The restrictions were imposed in the wake of two stabbing attacks in the capital last week in which Palestinians killed two Israelis and wounded three others, including a toddler.
“So far the decision is to return to normal procedures, with no restrictions on entry of worshipers,” police spokeswoman Luba Samri said in a statement, but she warned that the decision could change again if security concerns dictated it.
In an unprecedented move, police had announced on Sunday that only Israeli citizens, tourists and Palestinians who live or work in the Old City would be permitted entry to the ancient walled city during the ban.
Businesses and schools in East Jerusalem and inside the Old City’s walls went on strike to protest the limited access to the Har Habayis, which houses the al-Aqsa Mosque.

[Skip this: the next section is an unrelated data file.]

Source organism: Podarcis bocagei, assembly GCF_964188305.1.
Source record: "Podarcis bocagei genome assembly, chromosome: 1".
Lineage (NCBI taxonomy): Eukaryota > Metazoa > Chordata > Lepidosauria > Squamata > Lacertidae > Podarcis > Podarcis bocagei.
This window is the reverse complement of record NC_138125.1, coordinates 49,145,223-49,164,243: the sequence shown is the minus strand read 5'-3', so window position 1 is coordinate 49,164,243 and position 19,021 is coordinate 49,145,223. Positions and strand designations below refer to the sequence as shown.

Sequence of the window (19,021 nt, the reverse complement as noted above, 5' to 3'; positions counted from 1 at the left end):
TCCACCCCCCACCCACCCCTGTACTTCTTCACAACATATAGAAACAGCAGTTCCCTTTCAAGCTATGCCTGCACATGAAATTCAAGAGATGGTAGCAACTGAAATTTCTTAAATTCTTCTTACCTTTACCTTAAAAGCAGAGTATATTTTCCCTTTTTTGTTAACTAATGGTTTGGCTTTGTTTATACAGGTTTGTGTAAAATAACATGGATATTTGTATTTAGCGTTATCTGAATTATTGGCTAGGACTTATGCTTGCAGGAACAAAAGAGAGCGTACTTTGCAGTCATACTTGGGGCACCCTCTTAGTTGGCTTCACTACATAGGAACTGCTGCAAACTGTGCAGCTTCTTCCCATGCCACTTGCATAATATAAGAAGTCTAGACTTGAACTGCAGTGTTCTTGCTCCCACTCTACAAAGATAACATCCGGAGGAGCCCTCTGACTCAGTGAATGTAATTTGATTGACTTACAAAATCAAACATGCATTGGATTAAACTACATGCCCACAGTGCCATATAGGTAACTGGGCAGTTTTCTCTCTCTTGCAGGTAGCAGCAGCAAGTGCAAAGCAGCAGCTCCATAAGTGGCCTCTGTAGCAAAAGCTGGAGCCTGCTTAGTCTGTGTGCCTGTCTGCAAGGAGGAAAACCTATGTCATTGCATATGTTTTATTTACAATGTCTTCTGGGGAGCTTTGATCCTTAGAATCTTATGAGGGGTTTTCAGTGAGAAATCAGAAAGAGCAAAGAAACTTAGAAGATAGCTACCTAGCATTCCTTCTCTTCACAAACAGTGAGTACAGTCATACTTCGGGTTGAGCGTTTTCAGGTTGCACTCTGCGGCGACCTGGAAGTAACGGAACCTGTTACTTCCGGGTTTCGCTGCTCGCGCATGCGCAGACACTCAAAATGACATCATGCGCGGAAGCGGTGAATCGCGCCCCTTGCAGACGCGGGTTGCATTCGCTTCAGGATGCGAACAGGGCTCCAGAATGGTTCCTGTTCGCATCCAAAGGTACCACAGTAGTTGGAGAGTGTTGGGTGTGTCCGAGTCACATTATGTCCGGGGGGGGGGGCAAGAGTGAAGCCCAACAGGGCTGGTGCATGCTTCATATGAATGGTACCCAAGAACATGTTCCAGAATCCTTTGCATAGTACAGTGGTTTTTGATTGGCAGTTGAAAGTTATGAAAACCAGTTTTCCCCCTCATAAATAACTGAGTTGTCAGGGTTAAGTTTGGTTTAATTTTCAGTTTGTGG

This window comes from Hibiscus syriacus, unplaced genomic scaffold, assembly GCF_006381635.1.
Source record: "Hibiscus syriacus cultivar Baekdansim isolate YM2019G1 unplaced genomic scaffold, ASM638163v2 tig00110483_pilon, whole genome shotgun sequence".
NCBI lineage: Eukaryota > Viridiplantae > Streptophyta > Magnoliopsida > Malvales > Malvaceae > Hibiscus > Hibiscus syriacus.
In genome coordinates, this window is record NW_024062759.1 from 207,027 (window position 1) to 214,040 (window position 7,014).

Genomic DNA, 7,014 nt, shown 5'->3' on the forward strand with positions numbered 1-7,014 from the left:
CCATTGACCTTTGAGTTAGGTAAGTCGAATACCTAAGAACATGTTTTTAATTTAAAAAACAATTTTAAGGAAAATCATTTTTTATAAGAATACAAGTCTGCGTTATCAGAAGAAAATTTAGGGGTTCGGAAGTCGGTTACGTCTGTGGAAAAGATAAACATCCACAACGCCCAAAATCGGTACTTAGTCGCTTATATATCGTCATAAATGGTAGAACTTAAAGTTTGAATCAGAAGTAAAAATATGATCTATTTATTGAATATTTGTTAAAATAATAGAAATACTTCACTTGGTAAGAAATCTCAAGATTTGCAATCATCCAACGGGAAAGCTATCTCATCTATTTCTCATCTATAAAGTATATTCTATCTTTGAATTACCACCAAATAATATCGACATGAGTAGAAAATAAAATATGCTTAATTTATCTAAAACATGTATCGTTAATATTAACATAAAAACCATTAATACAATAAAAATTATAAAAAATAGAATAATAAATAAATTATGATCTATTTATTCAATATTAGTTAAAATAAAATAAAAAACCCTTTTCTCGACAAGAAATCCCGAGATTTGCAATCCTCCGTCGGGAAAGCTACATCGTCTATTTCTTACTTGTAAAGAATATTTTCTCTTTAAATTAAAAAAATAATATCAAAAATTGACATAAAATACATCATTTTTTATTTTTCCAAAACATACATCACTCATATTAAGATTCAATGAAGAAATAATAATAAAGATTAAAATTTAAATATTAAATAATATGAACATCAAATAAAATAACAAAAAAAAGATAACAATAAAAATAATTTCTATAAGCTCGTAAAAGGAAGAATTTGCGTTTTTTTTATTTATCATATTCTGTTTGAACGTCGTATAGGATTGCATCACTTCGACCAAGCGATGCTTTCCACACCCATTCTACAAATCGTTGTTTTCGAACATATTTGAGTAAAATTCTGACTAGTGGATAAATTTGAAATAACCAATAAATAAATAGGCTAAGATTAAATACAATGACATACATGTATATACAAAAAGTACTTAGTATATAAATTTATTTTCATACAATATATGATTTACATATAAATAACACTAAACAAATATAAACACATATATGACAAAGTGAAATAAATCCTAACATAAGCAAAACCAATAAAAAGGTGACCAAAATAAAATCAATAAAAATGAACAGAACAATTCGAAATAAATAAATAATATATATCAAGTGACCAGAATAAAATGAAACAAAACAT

The mosque has been at the center of repeated clashes between Israeli security forces and Muslim rioters in recent weeks.
While Israel says Palestinian rioters have used the al-Aqsa mosque as a staging ground for their protests, Palestinian and Arab leaders have accused Israel of planning to change the status quo — the current policy that forbids Jewish prayer — at the site.
Israel has repeatedly denied planning any shift in its policy regarding the flashpoint site, holy to both Muslims and Jews.
Four Israelis have been killed in Palestinian terror attacks since Thursday.
Read more at Times of Israel.